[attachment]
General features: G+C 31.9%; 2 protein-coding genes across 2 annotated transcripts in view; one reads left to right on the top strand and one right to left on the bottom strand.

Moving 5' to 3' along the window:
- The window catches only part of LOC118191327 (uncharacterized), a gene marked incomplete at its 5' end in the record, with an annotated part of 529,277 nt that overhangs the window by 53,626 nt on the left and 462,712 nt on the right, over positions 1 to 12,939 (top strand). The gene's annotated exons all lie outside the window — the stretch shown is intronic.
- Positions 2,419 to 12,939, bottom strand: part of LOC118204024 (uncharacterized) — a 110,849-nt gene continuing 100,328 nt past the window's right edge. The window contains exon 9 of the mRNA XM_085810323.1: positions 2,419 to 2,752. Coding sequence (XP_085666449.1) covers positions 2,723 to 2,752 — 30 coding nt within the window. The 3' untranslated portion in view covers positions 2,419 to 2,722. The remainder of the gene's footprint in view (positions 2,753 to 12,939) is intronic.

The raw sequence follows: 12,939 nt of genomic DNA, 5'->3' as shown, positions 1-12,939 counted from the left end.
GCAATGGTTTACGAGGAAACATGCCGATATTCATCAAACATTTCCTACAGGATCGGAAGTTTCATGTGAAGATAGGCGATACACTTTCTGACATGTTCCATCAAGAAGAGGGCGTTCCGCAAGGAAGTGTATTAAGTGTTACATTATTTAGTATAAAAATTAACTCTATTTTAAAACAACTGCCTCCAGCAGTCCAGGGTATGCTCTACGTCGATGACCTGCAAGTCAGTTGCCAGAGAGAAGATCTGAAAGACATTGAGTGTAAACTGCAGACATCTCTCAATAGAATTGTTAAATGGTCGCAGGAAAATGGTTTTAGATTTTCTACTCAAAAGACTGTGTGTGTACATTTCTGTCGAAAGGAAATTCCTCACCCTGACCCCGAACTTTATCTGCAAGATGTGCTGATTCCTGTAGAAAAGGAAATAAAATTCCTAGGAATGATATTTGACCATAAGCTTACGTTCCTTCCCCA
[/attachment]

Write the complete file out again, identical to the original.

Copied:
General features: G+C 31.9%; 2 protein-coding genes across 2 annotated transcripts in view; one reads left to right on the top strand and one right to left on the bottom strand.

Moving 5' to 3' along the window:
- The window catches only part of LOC118191327 (uncharacterized), a gene marked incomplete at its 5' end in the record, with an annotated part of 529,277 nt that overhangs the window by 53,626 nt on the left and 462,712 nt on the right, over positions 1 to 12,939 (top strand). The gene's annotated exons all lie outside the window — the stretch shown is intronic.
- Positions 2,419 to 12,939, bottom strand: part of LOC118204024 (uncharacterized) — a 110,849-nt gene continuing 100,328 nt past the window's right edge. The window contains exon 9 of the mRNA XM_085810323.1: positions 2,419 to 2,752. Coding sequence (XP_085666449.1) covers positions 2,723 to 2,752 — 30 coding nt within the window. The 3' untranslated portion in view covers positions 2,419 to 2,722. The remainder of the gene's footprint in view (positions 2,753 to 12,939) is intronic.

The raw sequence follows: 12,939 nt of genomic DNA, 5'->3' as shown, positions 1-12,939 counted from the left end.
GCAATGGTTTACGAGGAAACATGCCGATATTCATCAAACATTTCCTACAGGATCGGAAGTTTCATGTGAAGATAGGCGATACACTTTCTGACATGTTCCATCAAGAAGAGGGCGTTCCGCAAGGAAGTGTATTAAGTGTTACATTATTTAGTATAAAAATTAACTCTATTTTAAAACAACTGCCTCCAGCAGTCCAGGGTATGCTCTACGTCGATGACCTGCAAGTCAGTTGCCAGAGAGAAGATCTGAAAGACATTGAGTGTAAACTGCAGACATCTCTCAATAGAATTGTTAAATGGTCGCAGGAAAATGGTTTTAGATTTTCTACTCAAAAGACTGTGTGTGTACATTTCTGTCGAAAGGAAATTCCTCACCCTGACCCCGAACTTTATCTGCAAGATGTGCTGATTCCTGTAGAAAAGGAAATAAAATTCCTAGGAATGATATTTGACCATAAGCTTACGTTCCTTCCCCA